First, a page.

Warning signs as Edinburgh’s private rents hit record levels

Rents in Edinburgh’s red hot property market have hit new highs, outstripping the rest of the country as letting professionals warn of worryingly low stock levels.

By Stephen Wilkie
Wednesday, 26th January 2022, 4:45 pm

Scotland’s private rental sector is in the grip of an unprecedented squeeze with demand outstripping supply - and the capital is being particularly hard hit.

Research from letting portal Citylets reveals the average monthly rent in Edinburgh’s private rental sector rose by 9.8% to £1,191 in the last three months of 2021.

Meanwhile, the firm’s Quarterly report also showed that properties were being snapped up at record speeds, with 52% let within one week and 92% taking less than a month.

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Edinburgh has experienced a huge demand and price rise for private rented properties.

This compared to Scotland-wide average monthly rents of £869, up 5.2% in the same quarter, with 40% of properties rented within one week and 83% secured within a month.

By postcode Edinburgh’s rental hotspots for 1-bedroom properties were EH3 (Tollcross, West End, New Town, Inverleith) and EH9 (Grange, Marchmont, Newington and Blackford) which were snapped up in eight days. Three-bedroom properties in EH3 and EH7 (Broughton, Hillside, Abbeyhill, Restalrig) were let in only 10 days.

However, it is feared that many landlords are planning to sell up while the property sales market is buoyant, aiming to avoid a wave of greater regulation expected in the market. That will further constrict the supply of available homes.

Thomas Ashdown, Managing Director of Citylets, revealed that the numbers of available properties being advertised was down two thirds on the same period just three years earlier.

He added: “High levels of rental activity continued to the end of 2021, sending stock levels down to record lows across Scotland. Competition for property to rent was frenzied in many locations. The average stock levels over Q4 2021 were just 32% compared to the same quarter in 2018.”

Increased competition for properties of all sizes also meant rental homes were on the market for much shorter times. The Citylets report showed that Time to Let (TTL) averaged just 16-19 days across all property sizes.

Ninety-three percent of one and two-bedroom properties in the Capital found new tenants within one month, with average rents reaching £813 (up 4.9%) for a one-bed, while two bed units achieved average rentals of £1,111, up 9.8%.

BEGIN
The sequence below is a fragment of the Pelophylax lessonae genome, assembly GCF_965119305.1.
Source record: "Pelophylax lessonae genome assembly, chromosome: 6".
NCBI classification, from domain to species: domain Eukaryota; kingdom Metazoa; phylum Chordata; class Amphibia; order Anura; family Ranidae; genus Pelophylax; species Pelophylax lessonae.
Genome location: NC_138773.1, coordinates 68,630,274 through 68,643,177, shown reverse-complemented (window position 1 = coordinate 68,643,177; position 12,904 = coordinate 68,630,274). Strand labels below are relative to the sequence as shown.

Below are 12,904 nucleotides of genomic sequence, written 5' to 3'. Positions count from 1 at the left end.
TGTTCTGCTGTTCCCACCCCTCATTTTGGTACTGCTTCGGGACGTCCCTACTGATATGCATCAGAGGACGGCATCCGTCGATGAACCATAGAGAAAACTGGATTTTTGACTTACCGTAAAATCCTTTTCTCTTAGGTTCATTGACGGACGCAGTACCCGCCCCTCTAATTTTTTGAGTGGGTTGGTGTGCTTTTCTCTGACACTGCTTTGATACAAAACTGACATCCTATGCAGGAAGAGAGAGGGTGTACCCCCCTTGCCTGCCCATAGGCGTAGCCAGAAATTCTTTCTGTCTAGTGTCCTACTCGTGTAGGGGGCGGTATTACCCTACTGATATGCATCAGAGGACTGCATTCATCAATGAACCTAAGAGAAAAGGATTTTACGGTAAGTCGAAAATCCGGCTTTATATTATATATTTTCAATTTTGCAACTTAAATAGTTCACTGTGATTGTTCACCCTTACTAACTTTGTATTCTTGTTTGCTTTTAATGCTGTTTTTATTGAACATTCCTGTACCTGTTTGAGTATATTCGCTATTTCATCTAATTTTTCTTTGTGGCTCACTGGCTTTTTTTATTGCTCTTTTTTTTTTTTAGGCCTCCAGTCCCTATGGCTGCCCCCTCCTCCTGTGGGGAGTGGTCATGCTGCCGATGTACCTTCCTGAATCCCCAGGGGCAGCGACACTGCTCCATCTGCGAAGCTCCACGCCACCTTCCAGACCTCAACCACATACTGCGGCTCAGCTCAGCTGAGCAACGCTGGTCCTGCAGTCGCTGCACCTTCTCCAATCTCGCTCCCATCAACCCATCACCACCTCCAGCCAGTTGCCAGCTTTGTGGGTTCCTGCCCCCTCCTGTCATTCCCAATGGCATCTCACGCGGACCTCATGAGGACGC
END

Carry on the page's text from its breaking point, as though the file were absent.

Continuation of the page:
Letting agents are concerned that landlords are now tempted to sell up. Significant changes to legislation are proposed in the Scottish Government’s draft New Deal For Tenants consultation, while the tax burden on landlords is also increasing.

Callum MacGregor, New Business Director at Braemore Edinburgh, said: “It was no surprise to see tenant demand extremely high at the end of the year, with many tenants missing out on their dream property due to a severe lack of stock, as this has been the case for most of 2021.

“Despite a decent number of investors coming to market, we are still craving new landlords to meet this huge demand from potential tenants. Rents are up and the standard of tenant is superb so it’s easy to see why investors still see Edinburgh as such a strong market.”

Steven Coyle, Operations Director at Cullen Property, said: ““The demand for good quality rental property in Edinburgh has remained as strong as it has ever been with some properties generating hundreds of enquiries within 24 hrs of being marketed.

“A lack of student property supply in late summer drove demand into the one and two-bedroom markets too, impacting professional tenant type properties, and this has continued.

Uncertainty re Covid caused most tenants to just stay put, especially if working from home. We expect this trend to continue well into 2022, exacerbated further with a possible high retention rate in the student market in spring, with tenants reluctant to let good flats go.”

The Citylets rental report was launched in 2007 and has since become a respected guide for housing professionals including social housing and public policy makers. It can be found here: www.citylets.co.uk/reports

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